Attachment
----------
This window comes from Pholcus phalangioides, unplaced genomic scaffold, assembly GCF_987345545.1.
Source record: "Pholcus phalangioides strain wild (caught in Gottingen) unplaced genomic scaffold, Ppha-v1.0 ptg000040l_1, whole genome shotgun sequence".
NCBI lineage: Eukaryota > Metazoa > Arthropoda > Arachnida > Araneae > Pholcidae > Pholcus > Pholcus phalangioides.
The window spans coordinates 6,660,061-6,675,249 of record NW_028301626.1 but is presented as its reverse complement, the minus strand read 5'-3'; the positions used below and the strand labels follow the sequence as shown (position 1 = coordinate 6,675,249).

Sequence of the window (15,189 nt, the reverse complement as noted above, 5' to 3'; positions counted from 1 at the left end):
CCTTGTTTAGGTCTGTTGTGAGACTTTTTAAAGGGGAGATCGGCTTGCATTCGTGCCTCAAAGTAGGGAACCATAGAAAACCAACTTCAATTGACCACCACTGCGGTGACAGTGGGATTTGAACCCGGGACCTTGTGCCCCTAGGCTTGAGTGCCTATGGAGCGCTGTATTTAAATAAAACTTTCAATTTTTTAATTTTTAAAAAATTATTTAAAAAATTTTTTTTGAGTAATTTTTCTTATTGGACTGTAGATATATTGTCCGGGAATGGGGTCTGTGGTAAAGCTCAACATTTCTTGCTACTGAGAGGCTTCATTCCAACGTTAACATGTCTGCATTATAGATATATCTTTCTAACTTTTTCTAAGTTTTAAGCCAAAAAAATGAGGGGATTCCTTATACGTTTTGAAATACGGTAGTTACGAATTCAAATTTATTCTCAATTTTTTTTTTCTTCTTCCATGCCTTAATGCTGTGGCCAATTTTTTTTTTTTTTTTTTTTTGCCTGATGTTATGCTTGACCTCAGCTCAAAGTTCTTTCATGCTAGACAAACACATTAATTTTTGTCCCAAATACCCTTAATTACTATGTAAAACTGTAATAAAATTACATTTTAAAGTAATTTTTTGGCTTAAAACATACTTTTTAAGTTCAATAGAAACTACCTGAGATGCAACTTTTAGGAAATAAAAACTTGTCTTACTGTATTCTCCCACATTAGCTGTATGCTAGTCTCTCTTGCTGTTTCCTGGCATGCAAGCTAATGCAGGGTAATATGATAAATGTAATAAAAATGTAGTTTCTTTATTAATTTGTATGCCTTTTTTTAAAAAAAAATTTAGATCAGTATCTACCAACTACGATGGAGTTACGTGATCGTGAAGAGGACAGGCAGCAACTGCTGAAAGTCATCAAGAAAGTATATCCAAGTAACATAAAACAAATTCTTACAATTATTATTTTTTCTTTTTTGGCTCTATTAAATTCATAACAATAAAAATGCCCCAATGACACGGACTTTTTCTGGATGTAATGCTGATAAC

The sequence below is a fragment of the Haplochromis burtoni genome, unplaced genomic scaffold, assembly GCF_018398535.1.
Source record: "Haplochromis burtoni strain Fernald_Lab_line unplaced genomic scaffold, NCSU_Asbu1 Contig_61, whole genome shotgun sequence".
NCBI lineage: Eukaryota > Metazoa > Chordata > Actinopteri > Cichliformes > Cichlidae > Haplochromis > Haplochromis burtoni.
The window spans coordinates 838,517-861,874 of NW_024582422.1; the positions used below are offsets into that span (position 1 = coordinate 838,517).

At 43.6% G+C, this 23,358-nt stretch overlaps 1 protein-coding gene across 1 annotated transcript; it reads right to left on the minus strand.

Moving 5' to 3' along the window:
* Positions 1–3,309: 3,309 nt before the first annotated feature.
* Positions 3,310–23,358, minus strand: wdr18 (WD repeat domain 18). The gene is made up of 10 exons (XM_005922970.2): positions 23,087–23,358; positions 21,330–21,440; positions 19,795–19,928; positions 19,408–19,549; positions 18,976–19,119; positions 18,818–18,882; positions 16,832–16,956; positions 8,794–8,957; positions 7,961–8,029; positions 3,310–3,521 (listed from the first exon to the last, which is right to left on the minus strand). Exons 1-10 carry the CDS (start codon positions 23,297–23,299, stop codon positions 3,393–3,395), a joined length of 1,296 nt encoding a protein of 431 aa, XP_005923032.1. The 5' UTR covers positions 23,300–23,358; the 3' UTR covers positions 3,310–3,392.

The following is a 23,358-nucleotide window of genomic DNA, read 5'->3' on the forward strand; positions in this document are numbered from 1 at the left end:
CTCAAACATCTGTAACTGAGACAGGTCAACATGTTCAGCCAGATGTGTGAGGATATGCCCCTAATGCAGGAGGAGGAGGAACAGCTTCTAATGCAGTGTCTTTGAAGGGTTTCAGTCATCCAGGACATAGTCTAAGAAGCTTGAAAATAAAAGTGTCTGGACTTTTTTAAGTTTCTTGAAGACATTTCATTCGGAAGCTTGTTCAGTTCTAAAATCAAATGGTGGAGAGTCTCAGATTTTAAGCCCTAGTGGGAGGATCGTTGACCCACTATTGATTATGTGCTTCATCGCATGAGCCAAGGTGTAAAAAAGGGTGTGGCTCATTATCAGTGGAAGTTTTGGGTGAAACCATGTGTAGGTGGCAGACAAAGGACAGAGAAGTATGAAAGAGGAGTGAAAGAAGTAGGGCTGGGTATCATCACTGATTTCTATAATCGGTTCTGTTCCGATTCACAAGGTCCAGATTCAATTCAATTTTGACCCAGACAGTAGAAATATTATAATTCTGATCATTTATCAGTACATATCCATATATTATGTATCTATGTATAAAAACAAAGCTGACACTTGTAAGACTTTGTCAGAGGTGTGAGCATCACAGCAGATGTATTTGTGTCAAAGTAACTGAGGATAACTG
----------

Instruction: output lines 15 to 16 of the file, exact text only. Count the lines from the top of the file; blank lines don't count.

The following is a 23,358-nucleotide window of genomic DNA, read 5'->3' on the forward strand; positions in this document are numbered from 1 at the left end:
CTCAAACATCTGTAACTGAGACAGGTCAACATGTTCAGCCAGATGTGTGAGGATATGCCCCTAATGCAGGAGGAGGAGGAACAGCTTCTAATGCAGTGTCTTTGAAGGGTTTCAGTCATCCAGGACATAGTCTAAGAAGCTTGAAAATAAAAGTGTCTGGACTTTTTTAAGTTTCTTGAAGACATTTCATTCGGAAGCTTGTTCAGTTCTAAAATCAAATGGTGGAGAGTCTCAGATTTTAAGCCCTAGTGGGAGGATCGTTGACCCACTATTGATTATGTGCTTCATCGCATGAGCCAAGGTGTAAAAAAGGGTGTGGCTCATTATCAGTGGAAGTTTTGGGTGAAACCATGTGTAGGTGGCAGACAAAGGACAGAGAAGTATGAAAGAGGAGTGAAAGAAGTAGGGCTGGGTATCATCACTGATTTCTATAATCGGTTCTGTTCCGATTCACAAGGTCCAGATTCAATTCAATTTTGACCCAGACAGTAGAAATATTATAATTCTGATCATTTATCAGTACATATCCATATATTATGTATCTATGTATAAAAACAAAGCTGACACTTGTAAGACTTTGTCAGAGGTGTGAGCATCACAGCAGATGTATTTGTGTCAAAGTAACTGAGGATAACTG